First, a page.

Seeking your first mortgage now


Have you found yourself priced out of the rental market? So have a lot of your neighbors in cities across the U.S. A recent survey by the American Chamber of Commerce Research Association found that the average rent for a two-bedroom apartment is a staggering $2,810 in New York, $1,178 in San Francisco and $1,055 in Hilton Head, SC. Yikes. You may as well buy a place and benefit from all those tax deductions. Hey, no problem — you’ve already socked away thousands upon thousands of dollars for a downpayment, right?

Sorry for the sarcasm there. Let’s say I’m a bit bothered by the Catch-22 that is set up by the current market: It’s cheaper to buy than to rent, but renters can’t save enough money to buy. Which means that many of today’s mortgage-hunters end up playing a lot of mah jong with Grandma Rosalie to wangle the cash they need for a piece of The Rock.

Cozying up to rich relatives is especially worthwhile for first-time buyers just now. In spite of the recent rise in housing costs, prices in most areas are still heavily discounted from their highs in the ’80s. Plus, interest rates remain relatively low in spite of all the good news about the economy. Many analysts believe that neither situation will last much longer. After the November elections, you can be sure to see a hike in rates, with a corresponding spike in housing prices caused by inflationary pressures. But if you buy now, that batty rental market could work to your advantage as more renters go house-hunting and increase the value of your new home.

Say that my tale so inspires you that you tag along after some real estate agent and successfully bid on a property you can afford. Hard part is over — or at least that’s what I thought when my husband Tom and I “went to contract” on our first apartment in Manhattan. Quoth our real estate agent: “Now comes the hard part.” She wasn’t kidding.

Like so many other buyers, we went to a mortgage broker, where we found a loan product (a 4-3 ARM, or Adjustable Rate Mortgage, whose low rate goes up no more than two points after the first four years) and interest rate (7% with one point, a one-time payment of 1% of the cost of the loan) that suited our needs. Unfortunately, what you save in interest you lose in service; we’ve had to spend some 100 hours hunting up esoteric bits of paper, including our cancelled rent checks for the last 12 months — something our bank probably wouldn’t have asked for.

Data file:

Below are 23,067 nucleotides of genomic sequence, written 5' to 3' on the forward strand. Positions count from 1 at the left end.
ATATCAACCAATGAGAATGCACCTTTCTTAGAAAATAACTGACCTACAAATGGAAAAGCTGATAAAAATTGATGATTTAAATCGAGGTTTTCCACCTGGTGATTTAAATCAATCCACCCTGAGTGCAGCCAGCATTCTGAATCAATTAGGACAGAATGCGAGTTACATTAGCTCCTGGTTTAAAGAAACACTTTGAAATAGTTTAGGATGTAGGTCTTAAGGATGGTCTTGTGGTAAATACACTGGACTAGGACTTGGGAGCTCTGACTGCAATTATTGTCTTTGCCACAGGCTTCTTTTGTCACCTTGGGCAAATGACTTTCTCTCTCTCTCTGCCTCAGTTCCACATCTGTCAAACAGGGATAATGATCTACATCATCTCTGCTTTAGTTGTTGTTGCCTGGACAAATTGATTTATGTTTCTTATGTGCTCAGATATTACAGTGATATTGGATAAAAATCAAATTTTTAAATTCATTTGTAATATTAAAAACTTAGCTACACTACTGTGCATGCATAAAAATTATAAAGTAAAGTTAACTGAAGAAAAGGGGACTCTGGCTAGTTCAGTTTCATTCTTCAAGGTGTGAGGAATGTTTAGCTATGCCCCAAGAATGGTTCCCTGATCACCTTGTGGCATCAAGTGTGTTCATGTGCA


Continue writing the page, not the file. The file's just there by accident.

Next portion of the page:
Still, if the co-op board of our putative future building approves our application, we’ll be paying around $1,800 a month for a two-bedroom apartment that would easily rent for $3,000 — all thanks to a fat mortgage and some serious deductions courtesy of Uncle Sam. And if our rent hadn’t gone up to $2,200 for our current cookie-cutter one-bedroom, we wouldn’t even have considered buying. Sometimes bad things happen to good renters — and they end up living cheaply ever after.


Find out how big a mortgage you can afford before you go house-hunting, lest you fall in love with a house or apartment so expensive you’ll be eating ketchup sandwiches for life. All it takes is a call to your bank — feed them your income and debts and they’ll spit out a rough figure.

Don’t get too excited when your banker or mortgage broker tells you you’ve prequalified for your mortgage — that’s worth diddly. Once you go to contract on a property you’ll have to go through the same application rigamarole as if you were starting from scratch.

The prime rate is *not* the same as the rate you’ll pay for your mortgage. However, your interest rate may be tied to the prime rate and can rise and fall along with it.

Besides offering lower rates, mortgage brokers also tend to offer more products, or types of loans, such as the 4-3 ARM we went for. Don’t be afraid to take one of these low-interest, short-term loans; interest rates for these loans tend to be lower by as much as 1%, and you can always refinance later if you end up staying in your new home longer than you planned.

Find out well in advance which documents your bank or mortgage broker will expect of you and start looking for them while you’re house-hunting. Besides those cancelled rent checks, these can include a gift letter from Grandma Rosalie stating that your downpayment money isn’t a loan. Most mortgage commitments are delayed by the buyers themselves — not by the mortgage broker.

Don’t apply for a mortgage whose monthly payment will exceed 28% of your gross income, even if you think you can afford it. There’s a good chance you’ll be turned down for the loan.